During Napoleon Bonaparte’s Egyptian campaign, a group of his soldiers discover a black basalt slab inscribed with ancient writing near the town of Rosetta. Ancient Greek script on the stone told archaeologists that it was inscribed in the second century B.C. The “Rosetta Stone” was studied for two decades before French Egyptologist Jean François Champollion made a startling discovery:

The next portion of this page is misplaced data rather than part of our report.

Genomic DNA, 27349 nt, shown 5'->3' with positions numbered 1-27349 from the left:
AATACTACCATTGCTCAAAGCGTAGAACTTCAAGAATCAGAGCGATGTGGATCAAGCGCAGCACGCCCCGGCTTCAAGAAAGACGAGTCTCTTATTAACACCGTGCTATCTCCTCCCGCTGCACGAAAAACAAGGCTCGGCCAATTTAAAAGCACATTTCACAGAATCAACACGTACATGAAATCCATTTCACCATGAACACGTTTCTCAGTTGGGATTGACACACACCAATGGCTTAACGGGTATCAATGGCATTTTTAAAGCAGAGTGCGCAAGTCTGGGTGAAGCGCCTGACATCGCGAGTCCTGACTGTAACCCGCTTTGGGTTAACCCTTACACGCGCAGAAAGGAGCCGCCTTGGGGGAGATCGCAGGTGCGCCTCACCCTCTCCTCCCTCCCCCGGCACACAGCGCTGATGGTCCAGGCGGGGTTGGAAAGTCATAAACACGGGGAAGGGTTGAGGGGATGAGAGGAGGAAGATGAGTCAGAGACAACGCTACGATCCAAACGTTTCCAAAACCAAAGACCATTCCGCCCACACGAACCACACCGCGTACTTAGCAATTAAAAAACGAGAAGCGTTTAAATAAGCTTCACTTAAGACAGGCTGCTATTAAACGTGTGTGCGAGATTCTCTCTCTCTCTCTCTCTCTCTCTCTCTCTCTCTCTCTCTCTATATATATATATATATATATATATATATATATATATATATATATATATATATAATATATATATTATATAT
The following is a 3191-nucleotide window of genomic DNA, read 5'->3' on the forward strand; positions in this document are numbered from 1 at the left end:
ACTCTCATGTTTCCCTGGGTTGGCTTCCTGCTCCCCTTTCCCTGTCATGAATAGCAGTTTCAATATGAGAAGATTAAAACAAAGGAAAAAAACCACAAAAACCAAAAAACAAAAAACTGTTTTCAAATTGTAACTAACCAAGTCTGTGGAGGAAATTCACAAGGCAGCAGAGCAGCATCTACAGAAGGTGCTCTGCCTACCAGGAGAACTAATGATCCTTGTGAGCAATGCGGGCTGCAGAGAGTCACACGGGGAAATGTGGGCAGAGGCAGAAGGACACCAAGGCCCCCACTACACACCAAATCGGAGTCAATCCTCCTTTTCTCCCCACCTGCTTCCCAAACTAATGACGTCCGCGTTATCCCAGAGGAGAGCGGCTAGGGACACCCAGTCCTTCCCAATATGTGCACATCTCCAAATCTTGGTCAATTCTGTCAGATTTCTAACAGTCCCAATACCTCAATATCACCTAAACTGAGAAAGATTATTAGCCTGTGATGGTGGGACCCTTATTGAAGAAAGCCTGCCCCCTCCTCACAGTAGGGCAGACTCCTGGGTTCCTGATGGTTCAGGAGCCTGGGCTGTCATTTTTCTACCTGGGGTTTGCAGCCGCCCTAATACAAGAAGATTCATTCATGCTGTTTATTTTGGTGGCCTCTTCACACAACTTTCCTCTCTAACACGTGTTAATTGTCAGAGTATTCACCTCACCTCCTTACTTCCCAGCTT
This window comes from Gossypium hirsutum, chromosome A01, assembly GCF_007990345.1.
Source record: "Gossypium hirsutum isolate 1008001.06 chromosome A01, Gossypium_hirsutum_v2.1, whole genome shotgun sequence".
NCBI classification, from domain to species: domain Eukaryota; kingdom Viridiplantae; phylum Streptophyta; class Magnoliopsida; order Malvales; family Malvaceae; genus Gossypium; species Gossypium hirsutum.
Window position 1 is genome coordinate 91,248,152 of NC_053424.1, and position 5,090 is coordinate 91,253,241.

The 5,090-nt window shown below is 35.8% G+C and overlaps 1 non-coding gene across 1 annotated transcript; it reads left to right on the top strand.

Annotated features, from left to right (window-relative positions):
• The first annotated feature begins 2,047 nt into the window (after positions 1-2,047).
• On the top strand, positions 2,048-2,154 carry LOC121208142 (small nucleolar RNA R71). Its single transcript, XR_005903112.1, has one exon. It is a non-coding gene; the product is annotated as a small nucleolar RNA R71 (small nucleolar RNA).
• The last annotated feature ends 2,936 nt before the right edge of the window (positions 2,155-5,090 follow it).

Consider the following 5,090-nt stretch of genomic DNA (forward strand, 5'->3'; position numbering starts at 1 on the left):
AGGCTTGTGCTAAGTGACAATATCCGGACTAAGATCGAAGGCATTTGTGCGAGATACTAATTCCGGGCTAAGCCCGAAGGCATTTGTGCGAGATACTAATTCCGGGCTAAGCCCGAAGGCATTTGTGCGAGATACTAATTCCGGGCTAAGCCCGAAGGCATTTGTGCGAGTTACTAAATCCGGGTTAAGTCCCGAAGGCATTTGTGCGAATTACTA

The two Egyptian scripts on the stone–hieroglyphic and demotic–belonged to the same spoken language. The artefact thus held the key to solving the riddle of hieroglyphics, a written language that had been “dead” for nearly two millennia. With his knowledge of demotic, Champollion was able to decipher the hieroglyphics, and the language and culture of ancient Egypt was suddenly open to scientists as never before.